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National Weather at 3pm December 18 2004


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Tracking the Canadian invasion

3:00 P.M. ET 12/18/2004


Jonathan Erdman, Sr. Meteorologist, The Weather Channel





A blast of teeth-rattling Arctic air more reminiscent of mid-winter is sweeping through the Midwest this weekend, only days before the official “first day of winter”. While December is typically a cold month in the Upper Midwest, this air mass will grab your attention. Lows tonight will plunge below zero over all of Minnesota and parts of Iowa, Wisconsin, Upper Michigan, and the Dakotas. Tonight would mark the first subzero reading in the Twin Cities since just after Valentine’s Day. Teens should be common from Kansas City to Chicago to Detroit. Accompanying this cold blast will be winds gusting from 20-40 mph. This will send wind chills to the -20º to 0º range. Remember, exposed skin can freeze in 30 minutes or less when the wind chill is -20º. The aforementioned Arctic front will sweep through much of the Ohio and mid-Mississippi Valleys tonight, ushering in a cold Sunday. Highs will be stuck in the teens in Chicago and Detroit, and will not make it out of the 20s over the rest of the Ohio and mid-Mississippi Valleys. Lake-effect snow will be pronounced through the rest of the weekend in the typical Great Lakes snowbelts, thanks to this cold air intrusion. Some areas of Upper Michigan, northwest Indiana, and northeast Ohio could pile up a foot or more of new snow. This includes the Cleveland metro area, where a burst of snow may fall during the Browns game Sunday afternoon. The good news is that this cold will be short-lived. A warm front will gradually work its way eastward into the northern Plains Sunday and Monday. Highs Sunday will surge into the 50s from the western Dakotas to western Kansas.



Following a fairly calm and tranquil Saturday, a fast-moving cold front will send the mercury downhill on Sunday from the Tennessee Valley to the Gulf Coast. Highs Sunday will struggle to reach the 40s in Atlanta, and hover in the 30s in Memphis. The front should make for a chilly Sunday evening over the northern half of Florida, as temperatures fall into the 40s and 50s. As the core of the cold high pressure system settles over the Southeast Monday, highs will struggle into the low 50s in Orlando and Tampa, and languish in the low 60s in Miami. Winter storm watches are in effect for parts of the southern Appalachians, from North Carolina to the Virginia Panhandle, where several inches of snow may pile up late tonight into Sunday. Winds from 30 to 50 mph near mountain tops may lead to areas of reduced visibility and dangerous travel in the mountains Sunday.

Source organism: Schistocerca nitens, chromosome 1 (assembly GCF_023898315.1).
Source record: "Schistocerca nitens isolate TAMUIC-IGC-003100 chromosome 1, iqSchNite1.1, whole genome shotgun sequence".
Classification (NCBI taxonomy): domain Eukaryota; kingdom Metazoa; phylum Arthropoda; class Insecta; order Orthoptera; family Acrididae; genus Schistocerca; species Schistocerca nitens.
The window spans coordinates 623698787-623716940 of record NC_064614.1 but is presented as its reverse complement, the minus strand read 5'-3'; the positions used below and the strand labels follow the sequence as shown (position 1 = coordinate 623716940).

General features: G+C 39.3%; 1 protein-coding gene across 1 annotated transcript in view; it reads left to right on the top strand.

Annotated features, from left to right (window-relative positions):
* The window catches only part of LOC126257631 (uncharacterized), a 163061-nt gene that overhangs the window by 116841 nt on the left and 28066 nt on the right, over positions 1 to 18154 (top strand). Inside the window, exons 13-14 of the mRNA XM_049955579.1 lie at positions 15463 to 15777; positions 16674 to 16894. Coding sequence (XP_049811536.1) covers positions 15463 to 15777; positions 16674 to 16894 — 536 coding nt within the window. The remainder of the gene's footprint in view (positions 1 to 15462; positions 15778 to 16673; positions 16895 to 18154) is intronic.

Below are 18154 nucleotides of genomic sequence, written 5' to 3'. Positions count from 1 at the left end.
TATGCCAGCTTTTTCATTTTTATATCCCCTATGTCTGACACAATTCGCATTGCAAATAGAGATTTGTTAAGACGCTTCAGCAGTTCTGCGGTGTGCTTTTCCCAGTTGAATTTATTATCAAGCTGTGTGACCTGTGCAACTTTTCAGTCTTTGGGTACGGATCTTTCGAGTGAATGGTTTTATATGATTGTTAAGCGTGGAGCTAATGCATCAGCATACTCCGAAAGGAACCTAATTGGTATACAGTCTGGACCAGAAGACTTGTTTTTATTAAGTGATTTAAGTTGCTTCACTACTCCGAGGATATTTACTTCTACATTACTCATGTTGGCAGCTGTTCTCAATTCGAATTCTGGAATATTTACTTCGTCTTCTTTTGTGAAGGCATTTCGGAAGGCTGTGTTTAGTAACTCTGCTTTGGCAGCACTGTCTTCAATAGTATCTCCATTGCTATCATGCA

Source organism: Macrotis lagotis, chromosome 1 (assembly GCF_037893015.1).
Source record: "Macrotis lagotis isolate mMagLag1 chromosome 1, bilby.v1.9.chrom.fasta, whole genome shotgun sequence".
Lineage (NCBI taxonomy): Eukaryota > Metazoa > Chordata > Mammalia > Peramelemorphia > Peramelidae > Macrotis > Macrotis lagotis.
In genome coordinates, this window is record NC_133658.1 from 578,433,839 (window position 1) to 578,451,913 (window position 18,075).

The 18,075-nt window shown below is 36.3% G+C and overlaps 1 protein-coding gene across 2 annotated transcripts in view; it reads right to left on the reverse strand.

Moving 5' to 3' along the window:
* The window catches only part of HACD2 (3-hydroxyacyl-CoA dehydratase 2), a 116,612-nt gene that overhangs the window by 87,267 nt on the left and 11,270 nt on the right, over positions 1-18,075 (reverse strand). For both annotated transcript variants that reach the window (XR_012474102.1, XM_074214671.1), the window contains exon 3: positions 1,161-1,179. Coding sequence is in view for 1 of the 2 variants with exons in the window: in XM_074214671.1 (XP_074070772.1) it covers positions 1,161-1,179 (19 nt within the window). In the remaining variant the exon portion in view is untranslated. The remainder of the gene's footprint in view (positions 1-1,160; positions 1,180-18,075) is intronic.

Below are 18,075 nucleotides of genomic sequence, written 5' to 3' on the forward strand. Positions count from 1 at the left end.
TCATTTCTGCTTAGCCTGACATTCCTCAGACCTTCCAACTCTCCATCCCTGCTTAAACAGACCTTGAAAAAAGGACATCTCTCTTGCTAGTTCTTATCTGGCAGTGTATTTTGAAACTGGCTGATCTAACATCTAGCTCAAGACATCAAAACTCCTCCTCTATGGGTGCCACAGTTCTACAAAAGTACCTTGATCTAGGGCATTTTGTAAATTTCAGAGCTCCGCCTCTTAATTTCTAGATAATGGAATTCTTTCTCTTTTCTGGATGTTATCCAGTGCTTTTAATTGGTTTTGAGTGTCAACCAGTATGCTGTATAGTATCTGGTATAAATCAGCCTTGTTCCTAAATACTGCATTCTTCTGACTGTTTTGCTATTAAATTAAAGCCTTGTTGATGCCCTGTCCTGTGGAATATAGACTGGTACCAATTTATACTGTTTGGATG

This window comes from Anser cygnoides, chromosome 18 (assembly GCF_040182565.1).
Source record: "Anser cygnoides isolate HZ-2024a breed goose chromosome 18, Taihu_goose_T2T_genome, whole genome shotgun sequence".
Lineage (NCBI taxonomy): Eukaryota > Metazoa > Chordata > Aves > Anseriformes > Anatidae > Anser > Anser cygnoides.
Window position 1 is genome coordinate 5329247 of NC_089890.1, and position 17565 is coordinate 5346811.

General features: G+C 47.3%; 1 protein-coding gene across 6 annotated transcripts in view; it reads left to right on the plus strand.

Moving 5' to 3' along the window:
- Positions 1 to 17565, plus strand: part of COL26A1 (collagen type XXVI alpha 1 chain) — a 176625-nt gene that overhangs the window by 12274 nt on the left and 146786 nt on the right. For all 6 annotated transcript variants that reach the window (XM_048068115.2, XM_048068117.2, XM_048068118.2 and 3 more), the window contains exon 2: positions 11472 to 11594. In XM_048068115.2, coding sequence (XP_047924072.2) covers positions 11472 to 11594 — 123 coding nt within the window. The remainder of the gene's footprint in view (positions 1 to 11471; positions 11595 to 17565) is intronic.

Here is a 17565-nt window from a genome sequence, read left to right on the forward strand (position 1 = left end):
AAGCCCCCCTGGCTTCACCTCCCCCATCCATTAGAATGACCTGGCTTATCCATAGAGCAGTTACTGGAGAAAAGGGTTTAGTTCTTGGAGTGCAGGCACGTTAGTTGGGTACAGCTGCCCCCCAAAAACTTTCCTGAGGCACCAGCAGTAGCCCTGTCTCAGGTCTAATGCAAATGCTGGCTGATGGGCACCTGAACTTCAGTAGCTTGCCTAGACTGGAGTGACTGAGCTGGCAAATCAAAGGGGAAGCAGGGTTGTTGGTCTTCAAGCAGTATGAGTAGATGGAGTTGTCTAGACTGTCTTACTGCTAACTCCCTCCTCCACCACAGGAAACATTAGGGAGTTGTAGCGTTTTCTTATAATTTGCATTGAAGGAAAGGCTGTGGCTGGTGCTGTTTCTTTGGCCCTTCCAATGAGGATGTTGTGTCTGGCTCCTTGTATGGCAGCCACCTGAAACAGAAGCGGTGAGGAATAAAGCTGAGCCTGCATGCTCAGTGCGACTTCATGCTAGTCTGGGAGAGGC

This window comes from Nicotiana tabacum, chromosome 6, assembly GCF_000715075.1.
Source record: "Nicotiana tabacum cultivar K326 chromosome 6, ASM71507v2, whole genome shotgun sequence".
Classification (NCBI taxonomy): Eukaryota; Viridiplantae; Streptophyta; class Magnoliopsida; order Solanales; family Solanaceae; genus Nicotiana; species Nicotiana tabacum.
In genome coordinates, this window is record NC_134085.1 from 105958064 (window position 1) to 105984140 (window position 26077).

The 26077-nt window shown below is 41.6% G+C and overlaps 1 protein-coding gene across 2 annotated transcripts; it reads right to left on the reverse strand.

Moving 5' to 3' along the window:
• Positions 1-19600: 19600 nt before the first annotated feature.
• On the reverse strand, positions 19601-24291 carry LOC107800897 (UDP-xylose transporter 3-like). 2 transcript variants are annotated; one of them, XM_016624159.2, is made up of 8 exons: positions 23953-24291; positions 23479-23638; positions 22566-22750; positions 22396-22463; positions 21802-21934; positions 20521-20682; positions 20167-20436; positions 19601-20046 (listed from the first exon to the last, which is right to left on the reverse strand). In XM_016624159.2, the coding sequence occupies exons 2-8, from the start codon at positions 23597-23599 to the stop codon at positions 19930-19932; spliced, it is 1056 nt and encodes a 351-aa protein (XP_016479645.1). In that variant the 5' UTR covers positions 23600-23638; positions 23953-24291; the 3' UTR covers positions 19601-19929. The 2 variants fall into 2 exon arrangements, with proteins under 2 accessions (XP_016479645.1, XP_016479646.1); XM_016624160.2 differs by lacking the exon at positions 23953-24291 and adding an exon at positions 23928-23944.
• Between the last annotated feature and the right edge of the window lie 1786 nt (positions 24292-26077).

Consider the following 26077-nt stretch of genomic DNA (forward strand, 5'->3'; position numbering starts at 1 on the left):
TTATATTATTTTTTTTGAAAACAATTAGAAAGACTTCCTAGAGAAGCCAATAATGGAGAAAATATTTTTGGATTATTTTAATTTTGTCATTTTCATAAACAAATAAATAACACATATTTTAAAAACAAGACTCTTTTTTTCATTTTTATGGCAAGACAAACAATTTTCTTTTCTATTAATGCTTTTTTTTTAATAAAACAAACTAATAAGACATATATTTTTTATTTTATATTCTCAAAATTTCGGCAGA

A strong, but fleeting blast of cold air will work its way toward the Northeast by late Sunday into Monday. By Sunday morning, the front should be jumping across the Appalachian crest. Light snow will blanket much of the interior Northeast near the Arctic front. This snow should be of a rather dry, fluffy nature, which is good news for ski resorts from West Virginia to northern New England. Winds will begin picking up in the Urban Corridor by Sunday afternoon as the front slides through. Fortunately, moisture should be fairly scant with this Arctic front, so any precipitation Sunday afternoon or evening should fall as light rain, mixed with or changing to light, non-accumulating snow. New York, Philadelphia, and Washington, D.C. may see their first measurable snowfall of the season, albeit of a light variety. As weak low pressure forms offshore of southern New England, some light snow may wrap into eastern New England Sunday night and Monday. Highs will hold in the 20s and 30s from Boston to Washington on Monday, but should spring back into the 50s by Wednesday.



The West’s weather has turned tranquil this weekend. Expansive high pressure took residence in the Great Basin, and the storm track has pointed itself temporarily into Canada. There will only be a small blemish in that rather rosy picture on Sunday. A Pacific frontal system will drag southward into the Pacific Northwest on Sunday. Fortunately, this system is rather moisture-starved, so rainfall from Seattle-Tacoma to Portland should be light. Snow levels will plunge to around 2000 feet in the Washington Cascades by late Sunday, providing a little fresh snowfall for area ski resorts. Morning fog may once again be a pest Sunday in such winter fog-prone areas as California’s Central Valley, the Salt Lake Valley, Idaho’s Snake River Valley, Oregon’s Willamette Valley, and the Washoe Valley of Nevada. Fortunately, this stubborn cloak of fog should dissipate into hazy sun by afternoon. Highs will range from the 40s and 50s in the Pacific Northwest to the 50s and 60s in the warm High Plains to the 70s in the Desert Southwest and Southern California.

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